Received: by alpheratz.cpm.aca.mmu.ac.uk id QAA06350 (8.6.9/5.3[ref firstname.lastname@example.org] for cpm.aca.mmu.ac.uk from email@example.com); Mon, 18 Feb 2002 16:58:25 GMT Date: Mon, 18 Feb 2002 11:53:05 -0500 Subject: Re: Words and memes: criteria for acceptance of new belief or meme Content-Type: text/plain; charset=US-ASCII; format=flowed From: "Wade T.Smith" <firstname.lastname@example.org> To: email@example.com Content-Transfer-Encoding: 7bit In-Reply-To: <firstname.lastname@example.org> Message-Id: <FA39EA30-248F-11D6-88A5-003065B9A95A@harvard.edu> X-Mailer: Apple Mail (2.480) Sender: email@example.com Precedence: bulk Reply-To: firstname.lastname@example.org
On Monday, February 18, 2002, at 10:59 , Francesca S. Alcorn wrote:
> Where I lived in Africa, the people believed that lightning was "called
> down" on you by people you had pissed off (or rather by the witch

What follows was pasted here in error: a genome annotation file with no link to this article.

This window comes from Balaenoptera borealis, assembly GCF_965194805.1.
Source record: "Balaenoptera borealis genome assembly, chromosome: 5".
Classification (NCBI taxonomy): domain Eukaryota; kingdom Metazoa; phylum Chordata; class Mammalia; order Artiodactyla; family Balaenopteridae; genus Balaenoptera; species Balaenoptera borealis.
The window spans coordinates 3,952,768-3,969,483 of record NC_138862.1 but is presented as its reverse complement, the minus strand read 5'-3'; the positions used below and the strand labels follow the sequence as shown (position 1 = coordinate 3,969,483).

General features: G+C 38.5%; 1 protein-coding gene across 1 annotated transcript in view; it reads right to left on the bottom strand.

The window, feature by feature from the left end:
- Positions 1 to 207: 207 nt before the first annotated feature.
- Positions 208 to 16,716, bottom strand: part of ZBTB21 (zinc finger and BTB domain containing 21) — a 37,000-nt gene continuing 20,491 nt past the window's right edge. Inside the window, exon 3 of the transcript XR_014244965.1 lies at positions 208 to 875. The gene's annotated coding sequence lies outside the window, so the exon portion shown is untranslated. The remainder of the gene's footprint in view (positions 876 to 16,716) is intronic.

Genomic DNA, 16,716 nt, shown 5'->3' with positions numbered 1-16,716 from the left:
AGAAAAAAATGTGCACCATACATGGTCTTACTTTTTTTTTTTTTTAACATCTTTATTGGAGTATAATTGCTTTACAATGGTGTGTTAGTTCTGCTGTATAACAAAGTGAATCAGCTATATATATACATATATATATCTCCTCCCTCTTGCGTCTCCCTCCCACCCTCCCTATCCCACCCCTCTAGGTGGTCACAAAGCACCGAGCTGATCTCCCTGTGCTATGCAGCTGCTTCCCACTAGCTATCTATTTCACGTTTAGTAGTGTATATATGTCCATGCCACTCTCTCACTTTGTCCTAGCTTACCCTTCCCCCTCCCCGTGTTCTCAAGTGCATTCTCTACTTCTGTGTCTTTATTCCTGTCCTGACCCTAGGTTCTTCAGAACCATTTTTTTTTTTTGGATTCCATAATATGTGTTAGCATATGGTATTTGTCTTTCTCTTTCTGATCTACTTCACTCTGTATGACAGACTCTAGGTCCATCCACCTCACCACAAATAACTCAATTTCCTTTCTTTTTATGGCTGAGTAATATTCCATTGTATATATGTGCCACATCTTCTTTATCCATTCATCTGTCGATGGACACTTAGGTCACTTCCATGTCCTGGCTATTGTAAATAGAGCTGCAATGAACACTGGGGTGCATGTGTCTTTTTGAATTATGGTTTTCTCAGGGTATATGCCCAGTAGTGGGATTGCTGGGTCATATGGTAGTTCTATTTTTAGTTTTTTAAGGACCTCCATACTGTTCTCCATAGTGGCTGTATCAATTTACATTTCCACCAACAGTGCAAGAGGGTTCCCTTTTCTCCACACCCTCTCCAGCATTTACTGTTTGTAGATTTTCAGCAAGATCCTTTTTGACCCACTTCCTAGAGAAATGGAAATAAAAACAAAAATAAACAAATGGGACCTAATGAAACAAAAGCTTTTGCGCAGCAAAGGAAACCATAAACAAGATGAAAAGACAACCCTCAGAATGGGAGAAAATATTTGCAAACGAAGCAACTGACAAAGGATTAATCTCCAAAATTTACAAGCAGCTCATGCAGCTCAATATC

> doctor who was *paid* by the people you had pissed off. - a sort of
> lightning-for-hire scenario). While this may not have led to an
> invention of the lightning rod, it certainly made people a little more
> cautious and careful around each other - which probably strengthened
> social bonds/community. So it may not have been verifiable in the
> sense that you are talking about, but it had it's pay offs.
What is verifiable and empirical is the bank-account (or whatever passes
for lucre) of the shaman in that tribe. His behavior is also definable
and predictable by the same accounts....
Who starts a confidence trick, and why? I prefer Barnum to Freud.
And, like Neitschze, I say 'science is the original sin'. How sweet the
blow that hoists the sham(an)'s head upon the spike.
Franklin ain't on the hundred dollar bill for nothin'.
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